|Xia Xiang, Economic and Commercial Counselor from Chinese Consulate in San Francisco says at the forum that Shanghai free trade area may be the start of China’s third wave of economic reforms. (Han Shasha/People’s Daily Online)|
San Francisco, Oct. 10 (People’s Daily Online)--“China and the United States are now the two biggest players in international trade. The two economic structures are complementary, the two markets are depending and the two-way exchanges are profitable,” said Xia Xiang, Economic and Commercial Counselor from Chinese Consulate in San Francisco at a forum held in Silicon Valley recently.
The forum themed “Opportunity for Silicon Valley-China’s new ruling body” was hosted by the non-profit organization China-Silicon Valley. Victor Wang, co-founder of the organization said, “American companies may show interest in China’s new ruling body when launching new policies and taking new actions, like the Shanghai Free Trade Zone, which means great opportunity to the Silicon Valley.”
Xia Xiang said that During Edmund G. Brown, the governor of California’s visit to China this year, he signed the MOU with Chinese side on strengthening business exchanges between China and California. According to the MOU, China’s six provinces will join hands to participate Province-State Cooperation program with California. The cooperation will focus on nine areas, including infrastructure, advanced manufacturing, information technology, biotech, new energy environment, agriculture, tourism, fair and exhibition. Xia said “I am quite sure such a mechanism will dramatically generate powers to local business communities and push forward Chinese economy to a new high.”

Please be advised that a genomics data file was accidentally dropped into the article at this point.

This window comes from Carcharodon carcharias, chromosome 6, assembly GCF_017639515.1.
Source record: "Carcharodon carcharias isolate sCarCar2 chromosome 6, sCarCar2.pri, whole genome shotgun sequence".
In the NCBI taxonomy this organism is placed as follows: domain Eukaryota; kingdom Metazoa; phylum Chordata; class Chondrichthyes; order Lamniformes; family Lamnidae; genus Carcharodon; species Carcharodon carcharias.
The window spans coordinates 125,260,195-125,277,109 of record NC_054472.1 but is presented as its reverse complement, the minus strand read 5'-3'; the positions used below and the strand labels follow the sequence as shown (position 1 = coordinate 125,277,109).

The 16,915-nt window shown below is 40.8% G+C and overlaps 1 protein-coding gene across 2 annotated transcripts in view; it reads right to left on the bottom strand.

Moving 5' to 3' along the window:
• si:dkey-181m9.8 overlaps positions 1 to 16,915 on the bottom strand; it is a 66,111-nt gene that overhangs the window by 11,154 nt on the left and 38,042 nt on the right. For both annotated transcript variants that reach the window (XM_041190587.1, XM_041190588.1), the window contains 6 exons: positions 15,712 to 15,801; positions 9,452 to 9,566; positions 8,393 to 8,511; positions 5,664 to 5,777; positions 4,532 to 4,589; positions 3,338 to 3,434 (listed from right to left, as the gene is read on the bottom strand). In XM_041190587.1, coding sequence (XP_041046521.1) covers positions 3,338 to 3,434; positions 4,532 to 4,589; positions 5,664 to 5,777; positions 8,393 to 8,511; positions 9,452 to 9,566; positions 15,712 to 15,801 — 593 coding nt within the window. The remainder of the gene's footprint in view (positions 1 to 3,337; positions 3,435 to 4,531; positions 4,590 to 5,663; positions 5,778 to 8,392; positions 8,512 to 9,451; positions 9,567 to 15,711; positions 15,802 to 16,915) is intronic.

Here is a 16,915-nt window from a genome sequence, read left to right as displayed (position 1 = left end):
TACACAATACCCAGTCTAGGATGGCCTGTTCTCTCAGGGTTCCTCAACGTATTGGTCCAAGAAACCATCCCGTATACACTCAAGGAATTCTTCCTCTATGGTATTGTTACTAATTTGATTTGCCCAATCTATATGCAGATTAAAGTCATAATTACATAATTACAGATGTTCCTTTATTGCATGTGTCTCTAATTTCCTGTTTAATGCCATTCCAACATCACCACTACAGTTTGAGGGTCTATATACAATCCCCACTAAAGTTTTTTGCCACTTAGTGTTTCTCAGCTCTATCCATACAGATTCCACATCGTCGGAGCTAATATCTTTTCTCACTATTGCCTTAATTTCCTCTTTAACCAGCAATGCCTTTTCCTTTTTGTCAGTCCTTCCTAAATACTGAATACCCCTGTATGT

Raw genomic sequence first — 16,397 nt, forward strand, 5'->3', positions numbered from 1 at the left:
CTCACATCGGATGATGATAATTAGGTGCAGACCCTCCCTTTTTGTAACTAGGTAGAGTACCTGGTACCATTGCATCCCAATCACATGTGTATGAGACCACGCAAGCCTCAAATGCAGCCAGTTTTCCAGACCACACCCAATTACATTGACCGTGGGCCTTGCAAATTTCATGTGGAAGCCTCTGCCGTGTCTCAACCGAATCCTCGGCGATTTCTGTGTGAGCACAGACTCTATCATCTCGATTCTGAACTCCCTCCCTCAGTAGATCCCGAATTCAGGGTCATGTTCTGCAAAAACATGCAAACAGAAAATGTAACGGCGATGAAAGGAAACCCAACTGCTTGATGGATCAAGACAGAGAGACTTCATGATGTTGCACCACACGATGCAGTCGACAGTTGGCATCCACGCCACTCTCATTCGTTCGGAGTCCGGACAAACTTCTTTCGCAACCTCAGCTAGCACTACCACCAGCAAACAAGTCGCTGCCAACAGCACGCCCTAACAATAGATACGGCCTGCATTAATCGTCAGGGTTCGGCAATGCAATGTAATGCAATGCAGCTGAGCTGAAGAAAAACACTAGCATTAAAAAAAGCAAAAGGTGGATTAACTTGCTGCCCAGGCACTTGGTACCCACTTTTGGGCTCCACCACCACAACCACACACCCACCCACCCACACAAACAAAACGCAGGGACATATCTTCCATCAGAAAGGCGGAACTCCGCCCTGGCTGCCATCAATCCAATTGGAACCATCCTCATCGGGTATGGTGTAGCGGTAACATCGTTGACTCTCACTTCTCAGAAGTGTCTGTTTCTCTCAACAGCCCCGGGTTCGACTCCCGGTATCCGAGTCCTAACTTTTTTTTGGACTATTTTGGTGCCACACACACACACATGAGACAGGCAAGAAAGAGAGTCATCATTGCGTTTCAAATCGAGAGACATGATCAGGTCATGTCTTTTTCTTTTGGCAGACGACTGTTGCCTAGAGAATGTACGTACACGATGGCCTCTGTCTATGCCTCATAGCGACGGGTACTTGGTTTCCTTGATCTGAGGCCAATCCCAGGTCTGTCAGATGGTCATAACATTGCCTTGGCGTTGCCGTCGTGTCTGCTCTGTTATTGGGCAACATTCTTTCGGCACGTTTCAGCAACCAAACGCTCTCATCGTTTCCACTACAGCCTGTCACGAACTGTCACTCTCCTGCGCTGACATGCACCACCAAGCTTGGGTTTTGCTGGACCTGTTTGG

Besides, the Chinese government is pursuing more solid, more intensive and cleaner growth. Many policies and measures have been made to protect ecological environment by reducing green gas emission. Last month, Xie Zhenhua, deputy commissioner of China Development and Reform Commission signed a MOU with governor Brown on the cooperation of climate change, clean energy, low carbon and reducing green gas emission.
Tom Shoesmith, partner at Pillsbury Winthrop Shaw Pittman LLP, who specializes in international corporate transactions with a special emphasis on China talked about “Why China matters” from seven aspects. He said that China has been the second largest economy in the world with an annual economic growth of 8-10 percent. China has almost 1.4 billion consumers with rising middle class. China has also seen explosive growth in key sectors, such as energy, aviation, technology and infrastructure, which will bring lots of opportunities to Silicon Valley, California and the United States. China’s new policies and economic changes will impact Silicon Valley.
Nicholas C. Hope, China program director at the Stanford Center for International Development said that seeking cooperation rather than conflicts will bring two countries more benefit. Since China got access to the WTO, China and the United States have enjoyed double digit increase in bilateral trade for about 10 years. Last year, the bilateral trade registered 7 percent increase, which is up to 536.2 billion U.S. dollars.
Attendees also showed intense interest in China’s newly opened Shanghai free-trade zone with frequent questions. Xia Xiang answered that the free trade area may be the start of China’s third wave of economic reforms that might roll out across the country.